Skip to main content

Are Shorter Workouts More Effective? Here's What Science Says

Fitness-forward individuals usually have certain goals in mind for their exercise "end game." Whether the focus is to burn fat or build muscle in a certain area, it's easy to jump right in and start performing an aggressive workout schedule. Hey—the more you work out, the faster you'll see results, right? Think again. Are shorter workouts more effective? Yes! When it comes to exercise, it's all about quality, not quantity, according to recent research. Don't hate the messenger, because science says so! Keep reading to learn more.

It's more productive to exercise for short periods each day rather than performing longer workouts scattered throughout the week.

woman demonstrating side plank crunches to reduce fat in your midsection

Are shorter workouts more effective? Well, according to a new study performed by Edith Cowan University in partnership with Niigata University and Nishi Kyushu University in Japan (via ScienceDaily), it's much more productive to exercise for short periods of time each day rather than performing long workouts scattered throughout your weekly schedule. This is especially true when it comes to muscle strengthening. Now, let's delve into the research.

Related: The 5 Best Exercises To Lose Belly Fat and Slow Aging, Says Fitness Expert

Scientists measured changes in muscle thickness and strength of participants who performed an arm resistance movement.

close-up woman performing bicep curl

During the four-week-long study, scientists observed, measured, and compared changes in muscle thickness and strength in three groups of participants who completed an arm resistance movement. Specifically, they did "maximal voluntary eccentric bicep contractions" using a machine. An eccentric contraction is similar to the lowering part of a bicep curl with a heavy dumbbell. The machine recorded the muscle strength of every single muscle contraction. Participants in the research were required to perform at their highest level for the one exercise. Now, let's go over the specific workouts.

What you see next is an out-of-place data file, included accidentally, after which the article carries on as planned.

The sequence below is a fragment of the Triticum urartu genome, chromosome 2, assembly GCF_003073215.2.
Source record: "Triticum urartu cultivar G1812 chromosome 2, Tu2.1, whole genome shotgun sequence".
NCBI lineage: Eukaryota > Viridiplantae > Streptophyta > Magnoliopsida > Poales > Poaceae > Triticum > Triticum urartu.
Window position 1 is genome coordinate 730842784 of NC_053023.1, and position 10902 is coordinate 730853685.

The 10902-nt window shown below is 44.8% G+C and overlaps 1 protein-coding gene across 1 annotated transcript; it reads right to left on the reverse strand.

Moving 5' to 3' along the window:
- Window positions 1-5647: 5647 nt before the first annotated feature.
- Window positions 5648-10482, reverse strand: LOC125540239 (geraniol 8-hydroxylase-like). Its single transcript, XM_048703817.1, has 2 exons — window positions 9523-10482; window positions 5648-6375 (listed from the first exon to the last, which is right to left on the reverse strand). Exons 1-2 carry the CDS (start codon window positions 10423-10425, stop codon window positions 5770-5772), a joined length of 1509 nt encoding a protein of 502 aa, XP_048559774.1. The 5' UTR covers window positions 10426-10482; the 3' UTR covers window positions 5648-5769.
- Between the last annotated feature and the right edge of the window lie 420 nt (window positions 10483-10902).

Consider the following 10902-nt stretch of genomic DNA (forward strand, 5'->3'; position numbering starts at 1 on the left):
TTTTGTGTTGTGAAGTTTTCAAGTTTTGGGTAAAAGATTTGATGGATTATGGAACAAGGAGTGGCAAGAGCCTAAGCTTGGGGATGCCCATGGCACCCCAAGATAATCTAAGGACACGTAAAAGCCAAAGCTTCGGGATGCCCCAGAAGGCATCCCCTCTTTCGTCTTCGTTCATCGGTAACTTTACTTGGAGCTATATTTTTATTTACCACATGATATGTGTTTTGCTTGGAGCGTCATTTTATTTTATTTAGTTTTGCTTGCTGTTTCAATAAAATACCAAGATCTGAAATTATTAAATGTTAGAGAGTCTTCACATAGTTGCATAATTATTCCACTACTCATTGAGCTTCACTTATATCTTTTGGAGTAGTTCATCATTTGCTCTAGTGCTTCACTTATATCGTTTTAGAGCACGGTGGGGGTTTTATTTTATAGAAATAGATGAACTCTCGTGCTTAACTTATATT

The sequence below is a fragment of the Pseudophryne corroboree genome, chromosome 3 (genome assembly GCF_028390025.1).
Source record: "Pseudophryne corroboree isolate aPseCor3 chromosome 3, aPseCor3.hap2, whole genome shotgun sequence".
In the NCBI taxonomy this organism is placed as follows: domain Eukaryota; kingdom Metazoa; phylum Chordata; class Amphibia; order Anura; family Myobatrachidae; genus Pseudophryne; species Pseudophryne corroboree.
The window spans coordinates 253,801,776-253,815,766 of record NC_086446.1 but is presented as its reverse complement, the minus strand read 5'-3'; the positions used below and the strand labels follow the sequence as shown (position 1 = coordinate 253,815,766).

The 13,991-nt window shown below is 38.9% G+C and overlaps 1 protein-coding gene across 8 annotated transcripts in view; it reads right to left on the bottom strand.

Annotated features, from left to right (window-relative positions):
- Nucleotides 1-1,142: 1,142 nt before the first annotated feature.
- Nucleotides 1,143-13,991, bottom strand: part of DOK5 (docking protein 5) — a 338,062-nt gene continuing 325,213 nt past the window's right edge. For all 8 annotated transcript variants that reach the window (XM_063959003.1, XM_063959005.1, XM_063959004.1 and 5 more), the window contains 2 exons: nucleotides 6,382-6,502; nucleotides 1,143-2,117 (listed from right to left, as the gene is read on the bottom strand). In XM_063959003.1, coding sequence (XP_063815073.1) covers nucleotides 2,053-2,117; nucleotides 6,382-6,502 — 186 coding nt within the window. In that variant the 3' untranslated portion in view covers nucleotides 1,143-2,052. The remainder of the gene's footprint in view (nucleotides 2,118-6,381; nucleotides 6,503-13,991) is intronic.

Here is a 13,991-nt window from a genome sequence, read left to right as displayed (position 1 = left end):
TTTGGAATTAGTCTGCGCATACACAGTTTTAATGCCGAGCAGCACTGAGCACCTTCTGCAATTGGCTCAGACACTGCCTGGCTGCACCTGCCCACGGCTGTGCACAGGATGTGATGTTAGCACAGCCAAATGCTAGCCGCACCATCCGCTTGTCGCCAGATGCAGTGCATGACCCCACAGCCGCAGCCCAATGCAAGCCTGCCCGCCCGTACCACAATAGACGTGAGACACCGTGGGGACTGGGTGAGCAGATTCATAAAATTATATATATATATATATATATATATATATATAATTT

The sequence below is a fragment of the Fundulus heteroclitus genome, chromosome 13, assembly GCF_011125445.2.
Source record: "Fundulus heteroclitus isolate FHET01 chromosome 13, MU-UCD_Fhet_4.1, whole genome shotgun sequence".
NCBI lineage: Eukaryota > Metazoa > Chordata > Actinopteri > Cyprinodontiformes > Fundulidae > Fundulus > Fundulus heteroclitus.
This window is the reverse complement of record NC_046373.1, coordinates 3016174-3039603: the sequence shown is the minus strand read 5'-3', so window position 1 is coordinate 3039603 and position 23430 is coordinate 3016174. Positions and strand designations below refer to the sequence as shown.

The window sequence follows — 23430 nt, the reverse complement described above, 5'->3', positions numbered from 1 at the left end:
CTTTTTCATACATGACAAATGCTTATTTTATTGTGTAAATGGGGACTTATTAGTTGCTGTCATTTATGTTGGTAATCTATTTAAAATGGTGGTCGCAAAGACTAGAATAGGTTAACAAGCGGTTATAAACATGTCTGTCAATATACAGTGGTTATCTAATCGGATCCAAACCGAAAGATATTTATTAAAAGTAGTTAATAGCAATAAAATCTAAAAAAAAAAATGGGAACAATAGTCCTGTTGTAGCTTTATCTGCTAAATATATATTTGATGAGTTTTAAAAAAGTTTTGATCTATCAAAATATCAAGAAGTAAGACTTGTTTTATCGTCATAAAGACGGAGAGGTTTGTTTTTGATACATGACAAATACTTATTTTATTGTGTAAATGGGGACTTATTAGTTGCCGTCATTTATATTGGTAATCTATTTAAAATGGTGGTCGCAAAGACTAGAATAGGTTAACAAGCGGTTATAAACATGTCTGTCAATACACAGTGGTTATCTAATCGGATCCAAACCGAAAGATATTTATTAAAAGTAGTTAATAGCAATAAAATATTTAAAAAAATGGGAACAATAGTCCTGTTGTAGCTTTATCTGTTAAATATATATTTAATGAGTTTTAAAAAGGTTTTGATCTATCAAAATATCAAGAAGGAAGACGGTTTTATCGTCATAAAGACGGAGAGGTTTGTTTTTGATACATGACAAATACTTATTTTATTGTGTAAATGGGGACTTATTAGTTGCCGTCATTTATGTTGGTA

Related: The #1 Bat Wings Workout To Tighten and Tone Those Arms

The group that performed six contractions for five days a week experienced an increase in both muscle strength and thickness.

mature man lifting dumbbells at home demonstrating the question, are shorter workouts more effective

Group #1 performed 30 contractions each week; six per day for five days a week. The results after four weeks' time? This group revealed over a 10% increase in muscle strength, along with around a 5.8% increase in muscle thickness.

Group #2 performed 30 contractions per week, completing all prescribed contractions in one day per week. After the four-week time period was up, this group did not experience a rise in muscle strength. However, their muscle thickness increased by 5.8%.

Group #3 performed six contractions, completing all prescribed contractions in one day per week. After four weeks, there was no change for these participants in either muscle thickness or strength.

Based on the research, Ken Nosaka, ECU Exercise and Sports Science Professor, explains exercise performed on a routine basis with an easily maintainable schedule can have a positive impact on one's strength. He notes, "People think they have to do a lengthy session of resistance training in the gym, but that's not the case. Just lowering a heavy dumbbell slowly once or six times a day is enough," adding, "We only used the bicep curl exercise in this study, but we believe this would be the case for other muscles also, at least to some extent. Muscle strength is important to our health. This could help prevent a decrease in muscle mass and strength with [aging]."